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Agriculture

KY House members ignore party lines, defeat raw milk measure

A representative from Kentucky said it was about consumers’ food choices. A coalition of food safety groups said it was a threat to public health — particularly children. The U.S. House just said no. With a vote of 331-79, legislators from both sides of the aisle joined to crush an amendment to the farm bill that would have allowed the interstate sale of unpasteurized raw milk. The bill’s sponsor, Rep. Thomas Massie, R-KY, said his proposed legislation would protect farmers from “federal interference” while respecting state laws.

Producers Urged to Plan for Possible Drought-Driven Culling

It may be time to cut cattle stocking rates by as much as 10% in some parts of the Northern Plains. That news comes as drought conditions that began last year there continue, and many producers are warned to expect reductions in forage production on pasture and rangeland going forward."Last year, some producers experienced as much as a 75 percent reduction in forage production on pasture, range and hayland due to the drought," said Kevin Sedivec, North Dakota State University Extension rangeland management specialist.In many areas, pasture and rangeland received excess grazing pressure.

State Import Rules Guide For Livestock

States' livestock rules to protect against disease can vary widely and are based on the unique needs of that industry and the people there. Identification is an especially challenging issue because we have no mandatory national system. (By the way, that fact scares the willies out of me when I think about some sort of foreign disease outbreak.

Scalise Announces Plan for Immigration, Farm Bill Votes Third Week of June

The farm bill, which failed on the House floor Friday, will get a second vote June 22 after a vote on a conservative immigration bill earlier that week, House Majority Whip Steve Scalisesaid Monday. The immigration bill by House Judiciary Chairman Bob Goodlatte of Virginia and Homeland Security Chairman Michael McCaul of Texas that leaders have scheduled a vote on includes border wall funding, security and enforcement provisions, cuts to legal immigration and a process for Deferred Action for Childhood Arrivals program recipients to obtain three-year renewals of their work permits.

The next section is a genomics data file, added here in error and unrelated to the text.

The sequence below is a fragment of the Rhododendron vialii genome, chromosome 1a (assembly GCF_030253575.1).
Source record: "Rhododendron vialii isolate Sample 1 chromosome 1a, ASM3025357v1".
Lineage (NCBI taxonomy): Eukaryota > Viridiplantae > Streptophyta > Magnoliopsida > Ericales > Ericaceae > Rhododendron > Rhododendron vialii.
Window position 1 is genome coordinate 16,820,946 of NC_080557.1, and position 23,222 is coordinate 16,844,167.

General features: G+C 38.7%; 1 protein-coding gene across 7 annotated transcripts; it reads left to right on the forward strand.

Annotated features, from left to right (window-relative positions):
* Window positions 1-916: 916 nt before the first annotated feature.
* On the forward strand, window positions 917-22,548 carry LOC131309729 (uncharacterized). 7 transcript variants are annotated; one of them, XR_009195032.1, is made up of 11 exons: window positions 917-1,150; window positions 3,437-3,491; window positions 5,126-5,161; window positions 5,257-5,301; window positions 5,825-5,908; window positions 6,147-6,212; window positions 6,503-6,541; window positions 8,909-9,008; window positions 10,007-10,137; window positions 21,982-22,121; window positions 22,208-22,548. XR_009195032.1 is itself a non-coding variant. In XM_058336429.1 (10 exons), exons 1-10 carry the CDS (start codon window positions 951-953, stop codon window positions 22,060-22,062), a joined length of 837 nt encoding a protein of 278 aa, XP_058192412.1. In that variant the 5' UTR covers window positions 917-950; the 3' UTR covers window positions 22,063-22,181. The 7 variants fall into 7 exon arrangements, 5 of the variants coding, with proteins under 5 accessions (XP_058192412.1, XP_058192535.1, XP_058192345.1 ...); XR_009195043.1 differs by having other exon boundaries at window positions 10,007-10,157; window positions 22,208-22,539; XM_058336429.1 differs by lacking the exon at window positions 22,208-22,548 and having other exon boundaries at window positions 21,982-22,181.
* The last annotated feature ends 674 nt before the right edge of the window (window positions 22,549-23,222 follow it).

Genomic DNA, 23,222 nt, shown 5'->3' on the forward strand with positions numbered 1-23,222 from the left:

Trouble in Big Food: America's cereal, soda and soup companies are in turmoil

America's cereal, soda and soup companies are having a rough 2018.General Mills, Campbell Soup, Hershey and Pepsi are all failing to convince investors they have a plan to navigate shoppers' changing tastes.The consumer staples sector is at the back of the pack in the S&P 500, down 13% this year. It's on track for its worst year in a decade.

17 organizations feeding the world through regenerative agriculture

Transitioning to more sustainable forms of agriculture remains critical, as many current agriculture practices have serious consequences including deforestation and soil degradation. But despite agriculture’s enormous potential to hurt the environment, it also has enormous potential to heal it. Realizing this, many organizations are promoting regenerative agriculture as a way to not just grow food but to progressively improve ecosystems.Drawing from decades of research, regenerative agriculture uses farming principles designed to mimic nature.

California Fresh Fruit on offensive over water, labor

As California fruit growers wait for effective tools to mechanically harvest their crops the association that represents about 85 percent of the industry is on offense, hoping to secure wins in water and labor issues. Survey California farmers up and down the state and the top issue they likely will cite is water. The cost of labor, and regulatory burdens associated with it, are also high on that list, particularly because the industry must rely on labor-intensive harvest crews to pick fruit.

Tyson gets Iowa’s help for plant expansion

Tyson Fresh Meats will receive nearly $675,000 in Iowa state tax credits to help the company upgrade its pork plant in Perry, Iowa. The Tyson Foods subsidiary plans to construct a new chilling system to improve product quality and efficiencies at the Perry facility, the Iowa Economic Development Authority said in a post on its website.  The $43.7 million project won’t add jobs there but will require additional training for existing employees.

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